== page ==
The Defence Intelligence Agency has said some blacksmiths in Nigeria now have the expertise to manufacture assault weapons such as AK-47.
The DIA noted that while blacksmiths and the rifles they traditionally produce are an integral part of some cultures in the country, some blacksmiths now produce more sophisticated weapons — a development he said posed a security threat.
Representing the DIA at a public hearing organised by the House Committee on National Security and Intelligence on four security-related bills in Abuja on Monday, Air Commodore F. G. Okoyi said, “The cautionary attachment to blacksmith skills, as well as the traditional weapons manufactured for hunting, ceremonial and ornamental purposes, has remained the symbol of power and prestige in some traditional communities in Nigeria.
“However, in recent times, blacksmiths have advanced their skills and now possess the capability to manufacture assorted and sophisticated rifles such as AK-47, revolvers, pistols, improvise explosive devices, among others.
“This development has created the need to identity, monitor and regulate their activities; thus, the need for these blacksmiths to be integrated into the Defence Industries Corporation of Nigeria to enable all defence industry complex exploit their talents.”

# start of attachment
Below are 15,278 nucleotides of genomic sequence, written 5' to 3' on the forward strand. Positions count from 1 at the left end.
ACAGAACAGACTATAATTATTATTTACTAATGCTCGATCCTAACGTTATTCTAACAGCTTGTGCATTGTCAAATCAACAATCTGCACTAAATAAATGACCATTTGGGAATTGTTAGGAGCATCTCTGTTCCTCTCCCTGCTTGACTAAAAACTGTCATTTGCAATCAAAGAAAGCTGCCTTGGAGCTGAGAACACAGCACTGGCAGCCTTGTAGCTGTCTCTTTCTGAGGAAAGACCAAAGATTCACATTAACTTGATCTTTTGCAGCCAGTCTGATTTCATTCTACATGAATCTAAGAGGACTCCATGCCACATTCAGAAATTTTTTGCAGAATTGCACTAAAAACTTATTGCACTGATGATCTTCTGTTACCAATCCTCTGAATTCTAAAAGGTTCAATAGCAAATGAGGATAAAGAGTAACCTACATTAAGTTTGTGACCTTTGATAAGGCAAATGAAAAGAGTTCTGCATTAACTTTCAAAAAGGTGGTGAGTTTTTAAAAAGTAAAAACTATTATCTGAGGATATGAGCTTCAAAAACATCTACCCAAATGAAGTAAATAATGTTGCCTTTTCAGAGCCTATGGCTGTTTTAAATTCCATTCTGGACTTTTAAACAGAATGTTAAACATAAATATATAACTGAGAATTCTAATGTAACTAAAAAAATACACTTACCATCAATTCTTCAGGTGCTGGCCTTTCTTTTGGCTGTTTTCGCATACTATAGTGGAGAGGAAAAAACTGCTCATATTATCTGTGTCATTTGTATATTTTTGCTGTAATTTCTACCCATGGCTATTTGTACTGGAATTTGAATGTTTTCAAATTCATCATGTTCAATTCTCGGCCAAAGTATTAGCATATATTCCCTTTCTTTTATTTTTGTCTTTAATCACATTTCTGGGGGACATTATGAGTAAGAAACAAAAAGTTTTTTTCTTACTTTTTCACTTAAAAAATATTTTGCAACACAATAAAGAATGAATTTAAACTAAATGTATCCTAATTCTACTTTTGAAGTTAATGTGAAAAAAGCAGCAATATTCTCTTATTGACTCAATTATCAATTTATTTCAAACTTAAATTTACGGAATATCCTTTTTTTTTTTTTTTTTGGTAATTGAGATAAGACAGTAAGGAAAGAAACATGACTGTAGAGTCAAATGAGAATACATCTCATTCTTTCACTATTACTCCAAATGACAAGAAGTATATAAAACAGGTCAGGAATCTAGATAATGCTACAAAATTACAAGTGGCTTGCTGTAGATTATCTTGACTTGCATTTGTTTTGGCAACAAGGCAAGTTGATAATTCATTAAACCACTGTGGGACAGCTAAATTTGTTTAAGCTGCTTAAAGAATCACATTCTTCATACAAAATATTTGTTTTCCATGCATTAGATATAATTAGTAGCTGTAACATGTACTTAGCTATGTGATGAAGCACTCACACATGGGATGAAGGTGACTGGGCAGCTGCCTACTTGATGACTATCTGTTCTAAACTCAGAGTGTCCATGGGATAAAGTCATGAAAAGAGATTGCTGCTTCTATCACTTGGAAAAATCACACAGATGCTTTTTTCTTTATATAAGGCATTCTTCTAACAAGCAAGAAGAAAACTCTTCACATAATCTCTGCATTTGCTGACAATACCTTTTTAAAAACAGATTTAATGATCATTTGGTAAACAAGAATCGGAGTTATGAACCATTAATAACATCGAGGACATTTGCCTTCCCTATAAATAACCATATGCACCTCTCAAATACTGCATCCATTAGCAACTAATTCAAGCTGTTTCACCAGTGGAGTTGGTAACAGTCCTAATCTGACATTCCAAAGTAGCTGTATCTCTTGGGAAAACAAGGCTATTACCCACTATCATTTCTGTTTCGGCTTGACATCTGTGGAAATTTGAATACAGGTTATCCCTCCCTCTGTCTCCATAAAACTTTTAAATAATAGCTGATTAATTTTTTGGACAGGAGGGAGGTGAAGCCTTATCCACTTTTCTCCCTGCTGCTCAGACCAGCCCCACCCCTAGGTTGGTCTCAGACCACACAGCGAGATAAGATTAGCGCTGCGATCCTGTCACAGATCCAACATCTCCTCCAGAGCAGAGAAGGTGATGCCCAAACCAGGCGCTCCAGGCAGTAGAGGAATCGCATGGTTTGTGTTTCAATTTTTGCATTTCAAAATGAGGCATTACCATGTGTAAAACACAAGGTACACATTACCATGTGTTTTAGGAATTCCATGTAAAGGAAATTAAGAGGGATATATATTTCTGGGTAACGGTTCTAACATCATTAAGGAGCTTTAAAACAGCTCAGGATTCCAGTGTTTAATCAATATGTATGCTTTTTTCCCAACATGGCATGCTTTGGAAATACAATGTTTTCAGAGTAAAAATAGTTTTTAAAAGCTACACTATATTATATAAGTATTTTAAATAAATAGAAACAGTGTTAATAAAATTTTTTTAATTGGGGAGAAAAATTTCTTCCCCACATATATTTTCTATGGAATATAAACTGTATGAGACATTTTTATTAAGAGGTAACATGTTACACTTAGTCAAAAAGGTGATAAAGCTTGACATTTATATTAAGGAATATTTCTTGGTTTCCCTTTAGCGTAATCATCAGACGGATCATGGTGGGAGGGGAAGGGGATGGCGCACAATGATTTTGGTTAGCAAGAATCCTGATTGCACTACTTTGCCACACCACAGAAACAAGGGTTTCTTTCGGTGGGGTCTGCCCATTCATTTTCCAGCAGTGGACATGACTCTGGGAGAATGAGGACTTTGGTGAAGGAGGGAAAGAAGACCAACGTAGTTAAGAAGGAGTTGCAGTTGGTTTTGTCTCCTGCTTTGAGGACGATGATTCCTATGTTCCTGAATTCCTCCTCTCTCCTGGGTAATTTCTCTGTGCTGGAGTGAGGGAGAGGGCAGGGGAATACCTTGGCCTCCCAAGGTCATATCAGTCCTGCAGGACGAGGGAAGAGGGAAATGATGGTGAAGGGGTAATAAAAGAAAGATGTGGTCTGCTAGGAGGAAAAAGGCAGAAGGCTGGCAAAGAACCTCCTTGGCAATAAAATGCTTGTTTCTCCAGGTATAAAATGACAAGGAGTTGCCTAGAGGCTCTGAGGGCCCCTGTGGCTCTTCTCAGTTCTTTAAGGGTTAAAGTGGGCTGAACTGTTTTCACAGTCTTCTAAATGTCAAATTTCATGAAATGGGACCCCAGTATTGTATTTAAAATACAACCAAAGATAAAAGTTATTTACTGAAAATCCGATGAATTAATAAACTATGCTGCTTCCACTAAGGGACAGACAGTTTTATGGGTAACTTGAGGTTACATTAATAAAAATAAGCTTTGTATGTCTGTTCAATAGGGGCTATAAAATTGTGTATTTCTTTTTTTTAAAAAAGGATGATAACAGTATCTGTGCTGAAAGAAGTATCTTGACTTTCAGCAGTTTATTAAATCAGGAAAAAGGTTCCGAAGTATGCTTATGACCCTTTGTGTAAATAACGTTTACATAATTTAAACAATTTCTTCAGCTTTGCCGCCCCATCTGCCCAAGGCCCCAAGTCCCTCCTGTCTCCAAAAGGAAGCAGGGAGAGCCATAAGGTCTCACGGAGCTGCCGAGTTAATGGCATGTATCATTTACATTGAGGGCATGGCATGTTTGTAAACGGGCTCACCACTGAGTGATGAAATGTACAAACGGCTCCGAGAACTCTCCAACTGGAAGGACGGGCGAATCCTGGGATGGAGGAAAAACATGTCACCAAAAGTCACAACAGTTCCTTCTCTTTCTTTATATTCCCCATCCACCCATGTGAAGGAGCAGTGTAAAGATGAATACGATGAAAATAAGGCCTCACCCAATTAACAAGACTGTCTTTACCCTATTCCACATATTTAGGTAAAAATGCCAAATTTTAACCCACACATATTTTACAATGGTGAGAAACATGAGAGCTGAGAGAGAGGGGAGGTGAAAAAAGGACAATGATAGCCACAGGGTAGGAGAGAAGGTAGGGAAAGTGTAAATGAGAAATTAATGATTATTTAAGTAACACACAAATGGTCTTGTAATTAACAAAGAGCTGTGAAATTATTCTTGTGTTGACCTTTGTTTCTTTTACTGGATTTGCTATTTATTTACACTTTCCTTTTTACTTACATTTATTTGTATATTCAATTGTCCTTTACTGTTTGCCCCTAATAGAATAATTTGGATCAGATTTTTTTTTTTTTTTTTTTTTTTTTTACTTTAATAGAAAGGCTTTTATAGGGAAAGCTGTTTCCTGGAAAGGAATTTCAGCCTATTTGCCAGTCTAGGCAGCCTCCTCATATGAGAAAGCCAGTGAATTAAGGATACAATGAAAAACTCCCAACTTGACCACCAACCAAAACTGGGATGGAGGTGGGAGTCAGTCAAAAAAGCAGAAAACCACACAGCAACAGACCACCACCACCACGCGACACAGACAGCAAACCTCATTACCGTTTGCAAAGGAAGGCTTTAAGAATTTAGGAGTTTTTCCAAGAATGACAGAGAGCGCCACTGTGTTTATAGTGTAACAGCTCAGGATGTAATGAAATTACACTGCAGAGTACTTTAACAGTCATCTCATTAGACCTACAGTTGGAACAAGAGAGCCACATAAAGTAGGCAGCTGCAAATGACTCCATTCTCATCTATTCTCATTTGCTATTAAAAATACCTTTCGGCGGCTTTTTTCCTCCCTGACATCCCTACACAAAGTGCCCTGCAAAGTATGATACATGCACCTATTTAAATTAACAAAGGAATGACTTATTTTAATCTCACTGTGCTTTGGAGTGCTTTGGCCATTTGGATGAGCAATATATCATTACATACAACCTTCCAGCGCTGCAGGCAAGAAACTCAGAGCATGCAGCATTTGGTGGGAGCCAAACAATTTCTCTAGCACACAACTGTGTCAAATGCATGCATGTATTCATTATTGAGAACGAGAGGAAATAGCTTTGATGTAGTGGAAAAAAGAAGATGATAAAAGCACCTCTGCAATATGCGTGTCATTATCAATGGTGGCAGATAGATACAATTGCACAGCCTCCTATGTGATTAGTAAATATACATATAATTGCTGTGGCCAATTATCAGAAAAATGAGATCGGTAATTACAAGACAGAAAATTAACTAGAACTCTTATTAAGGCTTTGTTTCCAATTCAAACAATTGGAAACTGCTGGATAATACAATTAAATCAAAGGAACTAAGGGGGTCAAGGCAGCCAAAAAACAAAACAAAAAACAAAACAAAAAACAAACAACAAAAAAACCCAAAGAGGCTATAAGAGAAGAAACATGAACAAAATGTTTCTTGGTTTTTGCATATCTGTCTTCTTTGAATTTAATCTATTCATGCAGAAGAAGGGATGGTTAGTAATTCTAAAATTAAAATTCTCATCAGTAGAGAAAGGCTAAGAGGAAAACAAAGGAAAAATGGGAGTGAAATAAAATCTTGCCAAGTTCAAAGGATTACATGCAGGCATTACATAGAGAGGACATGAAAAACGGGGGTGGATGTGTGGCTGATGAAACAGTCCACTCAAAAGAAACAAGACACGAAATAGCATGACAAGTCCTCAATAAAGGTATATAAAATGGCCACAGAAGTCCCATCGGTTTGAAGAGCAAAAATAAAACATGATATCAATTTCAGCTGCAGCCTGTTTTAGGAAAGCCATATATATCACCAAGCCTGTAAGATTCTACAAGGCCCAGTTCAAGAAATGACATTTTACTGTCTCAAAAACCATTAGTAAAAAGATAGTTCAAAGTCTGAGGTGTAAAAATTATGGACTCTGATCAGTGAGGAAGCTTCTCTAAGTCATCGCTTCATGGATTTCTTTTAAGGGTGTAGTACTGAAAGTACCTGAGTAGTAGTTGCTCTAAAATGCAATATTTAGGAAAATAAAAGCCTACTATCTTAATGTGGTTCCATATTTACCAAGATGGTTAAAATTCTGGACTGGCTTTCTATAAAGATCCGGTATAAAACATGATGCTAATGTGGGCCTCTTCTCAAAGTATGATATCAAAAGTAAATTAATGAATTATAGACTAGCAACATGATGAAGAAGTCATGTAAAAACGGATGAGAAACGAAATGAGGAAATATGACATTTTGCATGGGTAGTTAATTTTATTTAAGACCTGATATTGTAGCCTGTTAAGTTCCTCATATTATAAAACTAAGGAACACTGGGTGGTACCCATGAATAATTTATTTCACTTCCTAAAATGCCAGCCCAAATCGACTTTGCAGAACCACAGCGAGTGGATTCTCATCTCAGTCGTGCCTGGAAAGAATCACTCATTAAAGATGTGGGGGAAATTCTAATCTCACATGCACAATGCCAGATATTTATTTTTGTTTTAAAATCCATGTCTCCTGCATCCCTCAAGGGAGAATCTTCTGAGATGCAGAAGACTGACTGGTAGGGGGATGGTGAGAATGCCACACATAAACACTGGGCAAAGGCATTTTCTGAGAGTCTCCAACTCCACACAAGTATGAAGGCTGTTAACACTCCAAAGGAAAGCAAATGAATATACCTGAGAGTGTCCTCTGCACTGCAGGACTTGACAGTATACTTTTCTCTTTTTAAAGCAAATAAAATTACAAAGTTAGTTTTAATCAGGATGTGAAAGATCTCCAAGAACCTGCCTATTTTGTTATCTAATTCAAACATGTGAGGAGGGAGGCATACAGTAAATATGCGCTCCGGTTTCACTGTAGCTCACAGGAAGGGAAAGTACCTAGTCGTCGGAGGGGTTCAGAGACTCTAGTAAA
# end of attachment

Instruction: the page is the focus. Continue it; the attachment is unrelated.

He added, “Meanwhile, the bill should be mindful that Section 28 of the Fire Arms Act of 1957, which prohibits the unlawful manufacture of firearms, has not been repealed, hence the need to consider possible benefits to be derived from collaborations between Nigeria and local arms manufacturers by further reviewing extant laws that would support private sector participation in local arms manufacturing is very necessary.”
Okoyi also called for the control of the acquisition of scrap metals, noting that the elements used locally to manufacture Improvised Explosive Devices consist of various components such as initiator, switch, main charge, power surge and container.
He added that an IED may be further enclosed with additional enhancement such as nails, glasses or metal fragments designed to increase the amount of shrapnel propelled by the explosion.
“These items are most often collected by scavengers who move around from one location to another, in residential and business premises, sourcing and collecting discarded items such as scrap metals, plastic, beverage cans, metals, among others, from refuse dumps and bins. Their activities are mostly not scrutinised by any authority.
“The agency considers the bill gives more power to law enforcement agencies to monitor the activity of scavengers, movement and the use of scrap metals and other materials they may collect and sell to be used for the manufacturing of IEDs,” he stated.
The Air Commodore further called for the control of manufacturing and distribution of fertilisers.
According to him, the frequent demand for fertilisers has rapidly led to an increase in the establishment of illegal fertiliser companies especially in the northern part of the country.
Okoyi said, “Fertilisers are being sold to unscrupulous persons who use the chemical substance locally as explosive materials to manufacture IEDs capable of causing massive loss of lives.”